At this writing it’s currently Wimbledon time in professional tennis, with all of the drama, heartbreak and athletic passion that can possibly be wrung out of a 78’x36′ court and a little green ball. The big achilles’ heel for pro tennis players is their propensity to make unforced errors: slapping an easy ball into the net, rocketing a simple ball way outside of the lines of the court, or (in rare cases) swinging at and missing the ball entirely (OK, I haven’t actually seen this happen outside of my own game).
For mobile app product owners and engineers, there’s also an entire class of unforced errors that are quite hard to spot, but that are also almost entirely avoidable. See, we’ve done a pretty solid job as a mobile app community on focusing on crashes within apps; hence the ongoing popularity of Crashlytics and Apteligent, two of the most popular SDKs on the planet. Yet most mobile app product owners don’t know what their own app’s error rate is, nor how that rate varies on mobile networks around the world.
Here’s what is captured in a mobile app’s error rate:
- Timeouts – when an app’s responses “freeze”, forcing the user to refresh or navigate elsewhere
- Images that don’t load (here’s how even a single missing image affects a mobile commerce app)
- Uploads that don’t complete
- Blank spaces where content should be
- Deep links that never open
The impact of mobile networks on these apps are the very definition of “unforced”. When a development team engineers an app to run smoothly and beautifully on 4G or Wi-Fi networks, they’re conveniently forgetting that 53% of mobile app users worldwide are actually accessing those apps from a 2G or 3G connection.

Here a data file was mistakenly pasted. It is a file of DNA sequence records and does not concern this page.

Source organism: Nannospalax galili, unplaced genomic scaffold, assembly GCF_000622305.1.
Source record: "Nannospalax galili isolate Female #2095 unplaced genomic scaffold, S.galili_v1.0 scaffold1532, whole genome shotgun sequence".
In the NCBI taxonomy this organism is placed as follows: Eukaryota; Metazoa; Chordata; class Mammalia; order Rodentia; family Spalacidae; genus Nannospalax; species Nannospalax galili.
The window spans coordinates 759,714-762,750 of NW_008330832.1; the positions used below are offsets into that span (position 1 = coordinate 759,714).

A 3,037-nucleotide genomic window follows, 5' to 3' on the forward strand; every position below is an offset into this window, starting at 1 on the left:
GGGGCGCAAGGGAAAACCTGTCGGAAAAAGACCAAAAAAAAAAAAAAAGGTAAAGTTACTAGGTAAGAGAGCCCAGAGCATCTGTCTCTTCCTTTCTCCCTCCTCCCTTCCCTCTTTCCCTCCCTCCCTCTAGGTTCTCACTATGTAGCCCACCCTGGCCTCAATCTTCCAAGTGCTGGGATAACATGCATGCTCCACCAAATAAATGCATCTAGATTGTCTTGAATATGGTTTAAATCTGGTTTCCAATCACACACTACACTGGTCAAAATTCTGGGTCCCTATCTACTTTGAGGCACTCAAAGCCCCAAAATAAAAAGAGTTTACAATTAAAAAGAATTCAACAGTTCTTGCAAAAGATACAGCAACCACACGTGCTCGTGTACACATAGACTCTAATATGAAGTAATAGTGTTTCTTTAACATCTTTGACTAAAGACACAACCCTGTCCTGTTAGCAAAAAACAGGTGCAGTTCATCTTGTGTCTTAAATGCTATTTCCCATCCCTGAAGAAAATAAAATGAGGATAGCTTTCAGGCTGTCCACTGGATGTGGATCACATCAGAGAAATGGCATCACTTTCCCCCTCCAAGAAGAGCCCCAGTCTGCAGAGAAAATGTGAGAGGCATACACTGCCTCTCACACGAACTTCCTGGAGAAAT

Even within countries in which 4G/LTE is dominant, huge pockets of any given country – such as in rural areas in the United States – aren’t running on the more advanced networks. These users encounter timeouts and missing images at rates of 3-12%, and suffice it to say, they don’t like it. 79% of consumers say they’ll only try an app 1-2 more times if it doesn’t work the first time.
Take a look at these two charts for some information on how to normalize your app’s error rate, and to bring it to a point in which any errors in your app are easily-correctable “bugs”, rather than unforced errors. The first step is to figure out what you app’s error rate actually is in various countries.
We can help with this – just let us know what your app’s challenges are here, and we’ll get you a free, no-obligation report on your app’s load times, speeds and error rates.